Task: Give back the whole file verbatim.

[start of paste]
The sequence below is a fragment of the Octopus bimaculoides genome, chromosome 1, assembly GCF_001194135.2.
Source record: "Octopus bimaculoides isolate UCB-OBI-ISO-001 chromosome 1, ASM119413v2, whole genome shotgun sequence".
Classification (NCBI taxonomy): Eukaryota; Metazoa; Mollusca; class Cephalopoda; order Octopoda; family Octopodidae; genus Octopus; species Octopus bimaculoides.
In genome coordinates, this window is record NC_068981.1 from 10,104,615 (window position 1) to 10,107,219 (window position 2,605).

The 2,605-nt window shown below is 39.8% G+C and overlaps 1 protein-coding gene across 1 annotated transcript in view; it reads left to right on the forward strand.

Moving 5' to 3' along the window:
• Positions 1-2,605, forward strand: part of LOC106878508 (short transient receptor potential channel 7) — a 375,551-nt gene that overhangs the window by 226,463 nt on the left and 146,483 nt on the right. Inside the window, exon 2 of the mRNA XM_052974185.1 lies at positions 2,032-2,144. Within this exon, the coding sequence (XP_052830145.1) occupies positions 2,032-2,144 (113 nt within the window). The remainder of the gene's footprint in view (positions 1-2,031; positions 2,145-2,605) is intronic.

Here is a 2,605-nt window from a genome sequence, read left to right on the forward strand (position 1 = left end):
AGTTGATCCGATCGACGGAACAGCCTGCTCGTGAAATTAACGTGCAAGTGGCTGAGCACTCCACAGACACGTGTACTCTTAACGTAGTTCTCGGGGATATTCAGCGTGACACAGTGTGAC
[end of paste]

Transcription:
The sequence below is a fragment of the Octopus bimaculoides genome, chromosome 1, assembly GCF_001194135.2.
Source record: "Octopus bimaculoides isolate UCB-OBI-ISO-001 chromosome 1, ASM119413v2, whole genome shotgun sequence".
Classification (NCBI taxonomy): Eukaryota; Metazoa; Mollusca; class Cephalopoda; order Octopoda; family Octopodidae; genus Octopus; species Octopus bimaculoides.
In genome coordinates, this window is record NC_068981.1 from 10,104,615 (window position 1) to 10,107,219 (window position 2,605).

The 2,605-nt window shown below is 39.8% G+C and overlaps 1 protein-coding gene across 1 annotated transcript in view; it reads left to right on the forward strand.

Moving 5' to 3' along the window:
• Positions 1-2,605, forward strand: part of LOC106878508 (short transient receptor potential channel 7) — a 375,551-nt gene that overhangs the window by 226,463 nt on the left and 146,483 nt on the right. Inside the window, exon 2 of the mRNA XM_052974185.1 lies at positions 2,032-2,144. Within this exon, the coding sequence (XP_052830145.1) occupies positions 2,032-2,144 (113 nt within the window). The remainder of the gene's footprint in view (positions 1-2,031; positions 2,145-2,605) is intronic.

Here is a 2,605-nt window from a genome sequence, read left to right on the forward strand (position 1 = left end):
AGTTGATCCGATCGACGGAACAGCCTGCTCGTGAAATTAACGTGCAAGTGGCTGAGCACTCCACAGACACGTGTACTCTTAACGTAGTTCTCGGGGATATTCAGCGTGACACAGTGTGAC